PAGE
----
These four terms can be derived from the celebrated work of Mary Douglas, and a more recent ‘two-by-two’ grid of them can be found in an essay by Aaron Wildavsky (try googling Wildavsky and Culture Theory).

Readers may be more familiar with ‘two by two’ management grids (high and low levels of structuring, and high and low levels of groupiness), or maybe the two-by-two of sociological paradigms by Burrell & Morgan.

We need to know a little about cybernetics to see where Thompson has taken such treatments. Essentially he grasps one of the nettles too often ducked. What might be the mechanisms through which people (and groups) move from one ‘box’ to another?.

Burrell and Morgan’s work helped generate a lot of debate about whether such movement was possible, or whether the belief systems of the boxes represented incommensurate paradigms.

Thompson’s solution is to add a fifth element. In doing so he mentions the principle of requisite variety, cherished by cyberneticians since it was developed by Ross Ashby, many years ago.

Ashby worked out the requirements for any configuration of any system to be stable (‘we could see the stable states as ‘solidarities’). These were the viable states of the system, which had the survival property of the appropriate degree of requisite variety

Dr Thompson takes Ashby’s principle a few steps further, invoking a formal proof that requisite variety for systems stability exists in five and only five solidarities bracketed together.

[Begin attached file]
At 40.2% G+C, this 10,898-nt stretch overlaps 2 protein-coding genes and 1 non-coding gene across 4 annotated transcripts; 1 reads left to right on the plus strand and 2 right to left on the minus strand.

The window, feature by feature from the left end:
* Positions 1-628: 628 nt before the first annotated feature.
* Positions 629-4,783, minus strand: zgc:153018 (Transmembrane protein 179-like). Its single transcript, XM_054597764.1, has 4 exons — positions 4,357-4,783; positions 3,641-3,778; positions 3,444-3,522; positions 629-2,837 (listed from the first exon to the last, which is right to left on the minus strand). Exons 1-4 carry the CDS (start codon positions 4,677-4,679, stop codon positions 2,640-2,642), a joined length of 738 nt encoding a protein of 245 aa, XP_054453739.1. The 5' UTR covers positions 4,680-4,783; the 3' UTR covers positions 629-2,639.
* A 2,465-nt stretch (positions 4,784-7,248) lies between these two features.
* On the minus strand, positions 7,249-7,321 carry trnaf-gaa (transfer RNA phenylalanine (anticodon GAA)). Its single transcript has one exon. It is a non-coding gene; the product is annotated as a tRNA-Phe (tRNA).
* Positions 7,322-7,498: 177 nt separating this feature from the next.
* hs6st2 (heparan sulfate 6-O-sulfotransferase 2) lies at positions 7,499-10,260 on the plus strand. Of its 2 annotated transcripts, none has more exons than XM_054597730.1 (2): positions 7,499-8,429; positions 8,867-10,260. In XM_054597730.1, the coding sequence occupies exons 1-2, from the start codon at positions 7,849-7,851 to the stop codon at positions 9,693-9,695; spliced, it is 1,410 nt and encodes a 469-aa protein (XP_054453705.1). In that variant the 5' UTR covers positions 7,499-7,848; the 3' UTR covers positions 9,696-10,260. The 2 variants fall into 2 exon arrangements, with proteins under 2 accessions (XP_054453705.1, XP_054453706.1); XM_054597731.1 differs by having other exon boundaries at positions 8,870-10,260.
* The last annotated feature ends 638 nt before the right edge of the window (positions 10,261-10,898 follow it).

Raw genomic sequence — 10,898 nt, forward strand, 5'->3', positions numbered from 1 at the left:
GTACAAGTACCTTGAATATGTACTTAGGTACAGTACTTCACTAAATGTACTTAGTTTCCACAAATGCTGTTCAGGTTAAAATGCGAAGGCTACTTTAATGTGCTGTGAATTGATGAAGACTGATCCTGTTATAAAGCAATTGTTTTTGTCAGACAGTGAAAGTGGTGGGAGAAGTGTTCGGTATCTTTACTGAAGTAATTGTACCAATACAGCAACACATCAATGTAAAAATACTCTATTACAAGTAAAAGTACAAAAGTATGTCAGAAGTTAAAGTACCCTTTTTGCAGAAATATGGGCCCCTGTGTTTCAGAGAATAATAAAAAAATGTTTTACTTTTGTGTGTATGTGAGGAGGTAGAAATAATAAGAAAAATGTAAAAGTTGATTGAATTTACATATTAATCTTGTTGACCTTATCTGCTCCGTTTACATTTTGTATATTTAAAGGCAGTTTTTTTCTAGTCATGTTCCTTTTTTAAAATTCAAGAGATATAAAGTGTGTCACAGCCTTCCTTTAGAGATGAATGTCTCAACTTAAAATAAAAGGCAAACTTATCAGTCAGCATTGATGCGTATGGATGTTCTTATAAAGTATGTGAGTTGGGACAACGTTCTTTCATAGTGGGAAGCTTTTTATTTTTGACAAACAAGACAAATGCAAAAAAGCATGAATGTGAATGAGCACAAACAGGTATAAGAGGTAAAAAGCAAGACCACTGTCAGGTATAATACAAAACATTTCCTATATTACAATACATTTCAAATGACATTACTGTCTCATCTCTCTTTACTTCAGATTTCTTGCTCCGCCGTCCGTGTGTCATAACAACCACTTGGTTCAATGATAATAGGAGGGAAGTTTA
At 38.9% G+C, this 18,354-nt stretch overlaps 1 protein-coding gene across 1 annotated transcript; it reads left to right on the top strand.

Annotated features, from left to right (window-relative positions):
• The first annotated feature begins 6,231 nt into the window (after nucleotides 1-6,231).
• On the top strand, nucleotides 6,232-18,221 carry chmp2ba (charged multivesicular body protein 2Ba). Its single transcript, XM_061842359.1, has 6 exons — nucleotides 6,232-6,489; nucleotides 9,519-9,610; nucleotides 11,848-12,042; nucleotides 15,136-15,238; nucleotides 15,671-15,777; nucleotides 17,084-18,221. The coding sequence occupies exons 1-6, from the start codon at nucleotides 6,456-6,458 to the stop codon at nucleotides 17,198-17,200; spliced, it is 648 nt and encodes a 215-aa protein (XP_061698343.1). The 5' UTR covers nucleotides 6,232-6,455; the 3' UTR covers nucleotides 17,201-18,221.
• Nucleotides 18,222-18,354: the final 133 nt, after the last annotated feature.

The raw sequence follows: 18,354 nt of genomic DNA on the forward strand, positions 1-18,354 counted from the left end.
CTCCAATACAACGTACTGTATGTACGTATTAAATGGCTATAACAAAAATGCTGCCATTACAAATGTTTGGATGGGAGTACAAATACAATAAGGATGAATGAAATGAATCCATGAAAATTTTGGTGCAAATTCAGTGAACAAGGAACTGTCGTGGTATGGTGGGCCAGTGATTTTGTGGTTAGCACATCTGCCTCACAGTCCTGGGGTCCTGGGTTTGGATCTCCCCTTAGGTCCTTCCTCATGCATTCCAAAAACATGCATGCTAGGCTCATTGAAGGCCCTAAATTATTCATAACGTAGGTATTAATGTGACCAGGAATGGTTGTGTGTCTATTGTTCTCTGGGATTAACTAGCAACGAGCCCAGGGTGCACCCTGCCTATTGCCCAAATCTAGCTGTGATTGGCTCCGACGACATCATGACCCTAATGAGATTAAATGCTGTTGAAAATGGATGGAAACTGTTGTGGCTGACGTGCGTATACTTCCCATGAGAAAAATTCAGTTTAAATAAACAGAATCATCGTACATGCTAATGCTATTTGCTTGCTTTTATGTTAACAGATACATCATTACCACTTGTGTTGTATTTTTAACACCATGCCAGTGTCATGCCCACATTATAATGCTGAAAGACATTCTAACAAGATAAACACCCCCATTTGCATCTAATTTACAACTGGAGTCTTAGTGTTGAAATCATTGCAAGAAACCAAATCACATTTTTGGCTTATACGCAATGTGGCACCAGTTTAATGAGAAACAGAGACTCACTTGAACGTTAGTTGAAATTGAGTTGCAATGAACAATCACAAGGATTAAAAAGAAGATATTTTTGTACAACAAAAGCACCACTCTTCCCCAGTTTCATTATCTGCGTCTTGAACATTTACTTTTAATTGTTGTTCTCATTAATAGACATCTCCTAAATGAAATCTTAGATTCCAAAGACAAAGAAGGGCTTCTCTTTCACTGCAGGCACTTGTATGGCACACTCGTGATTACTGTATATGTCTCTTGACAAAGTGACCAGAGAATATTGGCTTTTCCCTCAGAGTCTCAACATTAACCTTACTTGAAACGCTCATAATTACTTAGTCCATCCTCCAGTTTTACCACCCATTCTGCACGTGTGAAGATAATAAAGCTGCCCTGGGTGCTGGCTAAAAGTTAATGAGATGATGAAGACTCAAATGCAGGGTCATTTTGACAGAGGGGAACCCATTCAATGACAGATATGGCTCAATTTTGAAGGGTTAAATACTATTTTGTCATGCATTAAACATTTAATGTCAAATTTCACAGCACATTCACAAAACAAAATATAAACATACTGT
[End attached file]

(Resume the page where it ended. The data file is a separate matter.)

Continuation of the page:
The formulation began to remind me of even more ideas, including one associated with Lawrence and Lorsch, a team of Harvard organizational theorists. They proposed that differing conditions shape organizations into different (sub)systems, with differing integrating mechanisms. This contributed to Harvard’s pioneering reputation for contingency models of organization.
Thompson’s integrating device (the autonomous ‘solidarity’) introduces his fifth component into the established ‘two by twos’.

How real is real?

The author makes it clear that he believes that organizational stability (viability) needs the existence of five solidarities. And not just any old five solidarities interacting in any which way, but mediated through his specified autonomous solidarity. In so doing he believes he gets around many of the difficulties of prevailing theories of social structures.

You will have to read the book to see if this ‘essay in persuasion’ works for you. I was partly already converted into accepting some of the basic ideas presented. Time will tell whether re-reading helps me reach a greater level of persuasion on other suggestions in the book.

I was fortunate to have taken part in discussions some years ago, with cybernetics theorist, Stafford Beer.